pos += 3;
    }
    writeBuf(buf, v2, pos);
    writeBuf(buf, v1, pos + 3);
    return pos + 6;
}

The idea is to write out integers every 1,000. For example, 19,823 will be 19 and 823. The look-up table DIGITS will map 19 to “19” and 823 to “823”. The ascii string “823” is bit packed into an integer and is then unpacked in writeBuf.

private static void writeBuf(final byte[] buf, final int v, int pos) {
buf[pos] = (byte) (v >> 16);
buf[pos + 1] = (byte) (v >> 8);
buf[pos + 2] = (byte) v;
}

This implementation is faster than JDK Integer.toString. It is faster because the lookup table is generated statically and the runtime calculation work is less.

Decode Double

Double should be even slower in JSON.

message PbTestObject {
  double field1 = 1;
  double field2 = 2;
  double field3 = 3;
  double field4 = 4;
  double field5 = 5;
  double field6 = 6;
  double field7 = 7;
  double field8 = 8;
  double field9 = 9;
  double field10 = 10;
}
library compared with Jackson ns/op
Protobuf 13.75 92447.958
Thrift 7.30 174052.307
Jsoniter 3.13 406471.628
DSL-Json 2.53 502287.602
Jackson 1 1271311.735

Protobuf is more than 13x faster than Jackson and more than 4x faster than Jsoniter for double decoding. There is no doubt. JSON is unfit for float numbers.

The optimization used by DSL-JSON is here.

private static double parsePositiveDouble(final byte[] buf, final JsonReader reader, final int start, final int end, int i) throws IOException {
    long value = 0;
    byte ch = ' ';
    for (; i < end; i++) {
        ch = buf[i];
        if (ch == '.') break;
        final int ind = buf[i] - 48;
        value = (value << 3) + (value << 1) + ind;
        if (ind < 0 || ind > 9) {
            return parseDoubleGeneric(reader.prepareBuffer(start), end - start, reader);
        }
    }
    if (i == end) return value;
    else if (ch == '.') {
        i++;
        long div = 1;
        for (; i < end; i++) {
            final int ind = buf[i] - 48;
            div = (div << 3) + (div << 1);
            value = (value << 3) + (value << 1) + ind;
            if (ind < 0 || ind > 9) {
                return parseDoubleGeneric(reader.prepareBuffer(start), end - start, reader);
            }
        }
        return value / (double) div;
    }
    return value;
}

The number is read into long, then divided by a power of 10. If the input is 3.1415, it will be 31,415/10,000.

Encode Double

Double is even harder encode into a textual format.

library compared with Jackson ns/op
Protobuf 12.71 143346.157
Thrift 0.87 2093533.015
Jsoniter (only 6 digit precision) 6.5 280252.226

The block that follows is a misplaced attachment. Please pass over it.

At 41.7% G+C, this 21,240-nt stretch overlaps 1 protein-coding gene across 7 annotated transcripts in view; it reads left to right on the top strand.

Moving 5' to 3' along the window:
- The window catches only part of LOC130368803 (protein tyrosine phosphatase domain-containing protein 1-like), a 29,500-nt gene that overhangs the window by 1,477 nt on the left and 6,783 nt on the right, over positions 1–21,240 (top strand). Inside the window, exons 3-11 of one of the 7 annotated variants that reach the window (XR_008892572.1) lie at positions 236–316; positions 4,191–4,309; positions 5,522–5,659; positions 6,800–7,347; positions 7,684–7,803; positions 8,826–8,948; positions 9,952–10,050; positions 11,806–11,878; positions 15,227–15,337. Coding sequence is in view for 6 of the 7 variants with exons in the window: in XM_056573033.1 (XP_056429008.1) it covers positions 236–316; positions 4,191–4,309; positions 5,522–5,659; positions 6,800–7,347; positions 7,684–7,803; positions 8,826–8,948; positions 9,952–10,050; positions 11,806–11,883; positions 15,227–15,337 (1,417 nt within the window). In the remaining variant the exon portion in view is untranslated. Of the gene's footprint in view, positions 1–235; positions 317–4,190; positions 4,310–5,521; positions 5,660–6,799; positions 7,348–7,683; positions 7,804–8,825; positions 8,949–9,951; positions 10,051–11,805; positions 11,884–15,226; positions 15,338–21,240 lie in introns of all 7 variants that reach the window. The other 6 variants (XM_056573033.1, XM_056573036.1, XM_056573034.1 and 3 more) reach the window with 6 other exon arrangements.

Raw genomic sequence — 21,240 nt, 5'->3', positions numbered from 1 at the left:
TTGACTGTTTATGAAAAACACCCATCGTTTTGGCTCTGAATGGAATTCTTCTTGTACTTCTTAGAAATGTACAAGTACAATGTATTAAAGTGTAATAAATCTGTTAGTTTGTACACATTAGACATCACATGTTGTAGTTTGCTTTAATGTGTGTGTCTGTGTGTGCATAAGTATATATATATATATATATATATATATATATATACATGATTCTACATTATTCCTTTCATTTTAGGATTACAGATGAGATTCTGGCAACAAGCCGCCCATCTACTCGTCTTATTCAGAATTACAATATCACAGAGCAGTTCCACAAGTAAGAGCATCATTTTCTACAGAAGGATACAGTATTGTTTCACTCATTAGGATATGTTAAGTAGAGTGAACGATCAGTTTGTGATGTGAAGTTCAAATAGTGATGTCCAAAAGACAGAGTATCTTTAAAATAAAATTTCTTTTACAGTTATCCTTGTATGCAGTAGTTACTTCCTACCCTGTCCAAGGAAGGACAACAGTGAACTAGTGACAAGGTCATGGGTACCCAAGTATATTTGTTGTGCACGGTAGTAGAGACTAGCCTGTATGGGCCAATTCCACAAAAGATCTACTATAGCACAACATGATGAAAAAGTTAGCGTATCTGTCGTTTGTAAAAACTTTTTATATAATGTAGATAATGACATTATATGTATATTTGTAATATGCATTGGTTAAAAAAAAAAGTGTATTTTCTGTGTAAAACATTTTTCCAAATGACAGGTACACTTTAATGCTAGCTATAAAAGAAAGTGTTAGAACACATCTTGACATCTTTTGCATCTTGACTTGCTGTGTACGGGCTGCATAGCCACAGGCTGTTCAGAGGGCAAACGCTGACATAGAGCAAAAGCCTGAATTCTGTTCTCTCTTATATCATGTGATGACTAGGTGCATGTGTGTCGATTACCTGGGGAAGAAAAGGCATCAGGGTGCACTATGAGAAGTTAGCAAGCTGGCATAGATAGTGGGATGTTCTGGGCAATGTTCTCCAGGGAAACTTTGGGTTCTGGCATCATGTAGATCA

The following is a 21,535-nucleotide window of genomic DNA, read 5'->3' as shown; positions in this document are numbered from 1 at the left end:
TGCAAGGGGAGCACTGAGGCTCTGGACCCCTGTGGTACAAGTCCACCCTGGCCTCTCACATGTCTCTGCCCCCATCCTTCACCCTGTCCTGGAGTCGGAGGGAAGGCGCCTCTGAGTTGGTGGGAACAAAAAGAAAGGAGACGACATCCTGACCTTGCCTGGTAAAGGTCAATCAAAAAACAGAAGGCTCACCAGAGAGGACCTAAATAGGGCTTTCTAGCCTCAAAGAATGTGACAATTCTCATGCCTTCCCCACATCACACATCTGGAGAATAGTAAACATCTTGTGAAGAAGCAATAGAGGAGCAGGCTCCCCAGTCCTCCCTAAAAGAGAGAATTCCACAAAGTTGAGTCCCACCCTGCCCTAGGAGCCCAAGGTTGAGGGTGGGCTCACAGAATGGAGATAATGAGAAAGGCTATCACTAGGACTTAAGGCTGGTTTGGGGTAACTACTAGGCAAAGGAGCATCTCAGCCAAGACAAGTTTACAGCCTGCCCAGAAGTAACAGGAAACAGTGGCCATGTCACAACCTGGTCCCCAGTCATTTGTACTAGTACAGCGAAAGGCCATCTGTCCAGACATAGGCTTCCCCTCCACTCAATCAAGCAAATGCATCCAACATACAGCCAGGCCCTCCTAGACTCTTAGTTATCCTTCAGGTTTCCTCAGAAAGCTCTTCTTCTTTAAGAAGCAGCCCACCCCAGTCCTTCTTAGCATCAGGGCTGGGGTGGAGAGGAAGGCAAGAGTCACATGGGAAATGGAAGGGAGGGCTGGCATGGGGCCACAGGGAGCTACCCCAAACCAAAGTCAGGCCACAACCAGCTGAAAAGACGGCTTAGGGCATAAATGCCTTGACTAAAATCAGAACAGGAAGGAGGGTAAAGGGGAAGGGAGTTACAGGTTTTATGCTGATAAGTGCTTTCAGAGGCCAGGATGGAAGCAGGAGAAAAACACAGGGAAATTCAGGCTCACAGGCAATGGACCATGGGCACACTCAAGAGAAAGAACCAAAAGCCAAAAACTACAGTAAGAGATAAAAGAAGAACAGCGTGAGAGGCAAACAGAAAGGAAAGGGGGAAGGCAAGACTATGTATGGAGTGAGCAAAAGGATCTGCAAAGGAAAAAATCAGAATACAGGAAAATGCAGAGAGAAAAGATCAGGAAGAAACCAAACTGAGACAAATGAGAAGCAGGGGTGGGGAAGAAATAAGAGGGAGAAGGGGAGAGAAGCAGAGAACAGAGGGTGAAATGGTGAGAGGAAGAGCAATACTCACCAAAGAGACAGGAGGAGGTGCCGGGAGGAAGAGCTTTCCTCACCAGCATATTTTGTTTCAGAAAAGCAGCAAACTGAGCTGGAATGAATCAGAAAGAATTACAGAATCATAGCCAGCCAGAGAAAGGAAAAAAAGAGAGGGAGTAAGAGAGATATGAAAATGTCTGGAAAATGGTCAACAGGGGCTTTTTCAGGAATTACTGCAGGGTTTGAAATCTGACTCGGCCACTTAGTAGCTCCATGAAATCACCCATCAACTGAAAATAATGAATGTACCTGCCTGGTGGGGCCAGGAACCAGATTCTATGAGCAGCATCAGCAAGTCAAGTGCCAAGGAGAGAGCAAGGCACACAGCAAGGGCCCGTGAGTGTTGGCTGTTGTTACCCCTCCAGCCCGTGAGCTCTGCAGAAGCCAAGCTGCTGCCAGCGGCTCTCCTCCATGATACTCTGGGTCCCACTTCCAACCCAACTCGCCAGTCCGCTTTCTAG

DSL-Json 1.23 1483965.621
Jackson 1 1822478.053

Protobuf is about 13x faster than Jackson for double encoding. If you are willing to sacrifice the precision, Jsoniter has the option to only keep 6 digits. In this case, Protobuf is 2x faster than Jsoniter.

The implementation to keep 6 digits turns double encoding to long value encoding:

if (val < 0) {
    val = -val;
    stream.write('-');
}
if (val > 0x4ffffff) {
    stream.writeRaw(Double.toString(val));
    return;
}
int precision = 6;
int exp = 1000000; // 6
long lval = (long)(val * exp + 0.5);
stream.writeVal(lval / exp);
long fval = lval % exp;
if (fval == 0) {
    return;
}
stream.write('.');
if (stream.buf.length - stream.count < 10) {
    stream.flushBuffer();
}
for (int p = precision - 1; p > 0 && fval < POW10[p]; p--) {
    stream.buf[stream.count++] = '0';
}
stream.writeVal(fval);
while(stream.buf[stream.count-1] == '0') {
    stream.count--;
}

This concludes the numeric part. We can see JSON is not designed for numbers. If you are using Jackson, switching to Protobuf can give you a 10x performance boost for numbers — both encoding and decoding. However, DSL-JSONson is able to cut the performance difference down to 3x~4x for decoding, and 1.3x~2x for encoding (with an imprecise double).

Stay tuned for next time, when we'll dive deeper into concepts like decoding objects, encoding integer lists, and more.

Evolve your approach to Application Performance Monitoring by adopting five best practices that are outlined and explored in this e-book, brought to you in partnership with BMC.

Topics:
performance ,optimization ,json ,protobuf ,speed

Opinions expressed by DZone contributors are their own.

{{ parent.title || parent.header.title}}

{{ parent.tldr }}

{{ parent.urlSource.name }}